At this year’s Lean Transformation Summit, I had the opportunity to sit down with Jeff Orlowski, President and CEO of the nonprofit organization, LifeShare Transplant Donor Services of Oklahoma. We spoke about the unique challenges LifeShare team members face every day, how lean helps his team deliver on its nonprofit mission, and how his own views on leadership have been informed by lean thinking and practice.
LEI: How did you stumble upon lean, how did you get started, and how long have you been practicing?
Jeff Orlowski: I read On the Mend on an airplane, several airplanes over the course of about a month. I got in on Kindle and read it because it sounded interesting and found the whole concept to be great. Organizationally we’re fairly new at Lean… Myself and our VP of Quality started doing education for our leadership team last summer/early fall. Since then we’ve built a war room and have three project teams that are still wet behind the ears, just starting out on one of our first pilot projects.
The first challenge for us was to narrow down our list of process issues and come up with things we felt were reasonable for us to pilot. We’re a nonprofit and 24/7 business. The organ donor process is very complex. It goes on for a day and a half, and there are a lot of logistics and people involved. And so trying to identify the core projects and do a real value stream map on the bigger scale (and say here’s where we really want to focus) was important. [We needed to define] what’s the product, what’s the process, what’s pulling things through the process? That’s been the biggest challenge, but from there the challenge has been keeping people from getting too excited! Our staff think it’s great, and they’re all wanting to be a part of lean improvement projects. But we can’t have 95 people be a part of those projects.
What is your organization’s purpose?
Our core purpose is that we save lives. We do that by recovering organs and tissues for transplant. We’re one of 58 organ procurement organizations (OPOs) that are Medicare designated monopolies. Medicare designates an organization to serve a geographic region of the country that’s defined by counties. Within those counties, we work with all the hospitals to educate about donation and facilitate the donor process and work with all the transplant centers to get the organs to them for transplant. We’re also part of a national network that’s all linked by the national computer system to allocate organs from across the country that we recover.
What do you think your business organizational need was for doing lean?
The thing driving us was that in our business we have minimum performance standards we have to meet to be accredited and designated by Medicare (CMS) and also by the organ donor transplant network of the government. Those two sets of standards are about getting over the bar. Then we have two voluntary accreditations from the trade associations we are part of. But at the end of the day those things are the minimum necessary level of performance. When I assumed my position at Life Share in 2012, my goal was to build the leadership organization in our business. To do that we needed to go beyond just what was required to doing the very best we could. So we started looking for models that fit our process and industry well, and Lean really just stuck with me. I read a lot of things. I had read Deming back in grad school, and Lean just kept jumping off the page as the model that fit well with service and healthcare.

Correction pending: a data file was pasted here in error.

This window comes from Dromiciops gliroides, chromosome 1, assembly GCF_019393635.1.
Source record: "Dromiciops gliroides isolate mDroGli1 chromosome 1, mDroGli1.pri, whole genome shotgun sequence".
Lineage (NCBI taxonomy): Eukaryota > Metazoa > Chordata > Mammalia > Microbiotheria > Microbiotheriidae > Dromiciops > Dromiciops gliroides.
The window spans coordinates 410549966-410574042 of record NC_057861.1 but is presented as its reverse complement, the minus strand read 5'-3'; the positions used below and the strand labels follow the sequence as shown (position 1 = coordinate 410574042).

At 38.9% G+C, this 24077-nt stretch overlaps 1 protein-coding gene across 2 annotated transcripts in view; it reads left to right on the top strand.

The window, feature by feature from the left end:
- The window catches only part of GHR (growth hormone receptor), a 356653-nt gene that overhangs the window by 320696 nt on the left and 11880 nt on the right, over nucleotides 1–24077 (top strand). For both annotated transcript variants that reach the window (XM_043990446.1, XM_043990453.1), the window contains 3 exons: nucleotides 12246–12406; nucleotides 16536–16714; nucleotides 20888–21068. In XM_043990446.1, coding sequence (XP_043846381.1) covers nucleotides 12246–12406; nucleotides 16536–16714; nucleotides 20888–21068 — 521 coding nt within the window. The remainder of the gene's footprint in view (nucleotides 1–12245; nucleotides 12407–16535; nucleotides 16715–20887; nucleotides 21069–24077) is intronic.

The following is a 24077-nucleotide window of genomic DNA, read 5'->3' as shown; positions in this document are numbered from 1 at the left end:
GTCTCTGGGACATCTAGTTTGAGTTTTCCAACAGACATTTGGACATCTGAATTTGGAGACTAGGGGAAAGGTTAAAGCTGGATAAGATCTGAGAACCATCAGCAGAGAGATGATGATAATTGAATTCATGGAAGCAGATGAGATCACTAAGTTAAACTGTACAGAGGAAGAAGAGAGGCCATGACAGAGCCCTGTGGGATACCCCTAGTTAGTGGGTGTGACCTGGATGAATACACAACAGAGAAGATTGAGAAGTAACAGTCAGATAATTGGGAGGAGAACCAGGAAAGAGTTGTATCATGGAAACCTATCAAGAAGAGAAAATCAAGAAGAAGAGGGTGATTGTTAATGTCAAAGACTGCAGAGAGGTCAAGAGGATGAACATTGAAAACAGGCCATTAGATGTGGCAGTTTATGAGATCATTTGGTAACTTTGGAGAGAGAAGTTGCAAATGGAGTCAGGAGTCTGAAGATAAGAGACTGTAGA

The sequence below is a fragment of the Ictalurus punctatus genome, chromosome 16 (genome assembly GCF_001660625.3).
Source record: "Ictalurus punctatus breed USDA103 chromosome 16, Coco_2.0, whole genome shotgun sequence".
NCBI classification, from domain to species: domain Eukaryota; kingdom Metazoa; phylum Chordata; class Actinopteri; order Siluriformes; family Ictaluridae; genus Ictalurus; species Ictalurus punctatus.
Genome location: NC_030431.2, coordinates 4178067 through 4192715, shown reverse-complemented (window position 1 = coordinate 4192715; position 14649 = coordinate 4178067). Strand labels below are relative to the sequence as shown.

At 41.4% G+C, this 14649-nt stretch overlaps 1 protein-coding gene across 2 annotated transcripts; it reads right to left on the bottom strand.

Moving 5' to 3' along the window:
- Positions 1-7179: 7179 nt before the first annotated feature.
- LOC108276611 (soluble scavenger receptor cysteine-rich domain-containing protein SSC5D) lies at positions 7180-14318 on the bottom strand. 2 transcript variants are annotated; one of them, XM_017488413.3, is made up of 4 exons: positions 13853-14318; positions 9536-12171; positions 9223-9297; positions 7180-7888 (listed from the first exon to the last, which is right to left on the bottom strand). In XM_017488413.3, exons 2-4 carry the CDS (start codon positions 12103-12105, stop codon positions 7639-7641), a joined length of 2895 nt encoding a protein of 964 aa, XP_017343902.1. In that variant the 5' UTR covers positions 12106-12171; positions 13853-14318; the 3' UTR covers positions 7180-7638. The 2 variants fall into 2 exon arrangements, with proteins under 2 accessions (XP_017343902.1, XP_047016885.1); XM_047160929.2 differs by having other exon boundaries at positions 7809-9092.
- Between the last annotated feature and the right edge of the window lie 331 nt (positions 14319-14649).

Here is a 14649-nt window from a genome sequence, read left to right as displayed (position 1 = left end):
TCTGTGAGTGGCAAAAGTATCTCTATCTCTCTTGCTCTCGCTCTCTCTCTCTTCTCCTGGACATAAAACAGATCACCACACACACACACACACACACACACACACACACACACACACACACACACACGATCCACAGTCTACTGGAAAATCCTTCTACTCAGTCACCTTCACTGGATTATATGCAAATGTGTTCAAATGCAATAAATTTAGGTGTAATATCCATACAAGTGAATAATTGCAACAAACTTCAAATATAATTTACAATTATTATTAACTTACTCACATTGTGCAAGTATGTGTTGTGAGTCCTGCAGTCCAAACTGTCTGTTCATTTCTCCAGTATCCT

What does lean thinking in practice look like at your organization at different levels?
First of all, the work is coordinating the flow of information. A big part of determining who gets that heart or who gets that liver (or if that heart or liver can be transplanted at all) is based on information. There’s information we have to provide that the transplant center has to evaluate and clear. So there’s a tremendous amount of information.
The second part is the flow of the actual care of the donor up until the recovery. That’s very hands-on. There’s lots of process there – labs, charting, diagnostic testing, samples that have to be drawn and sent to off-site labs. It’s a hands-on process, again, but there’s definitely a product. We’re starting with someone that at 8am in the morning was alive and now we’re trying to get as much as information and testing as fast as possible to maximize the benefit of that person’s donation.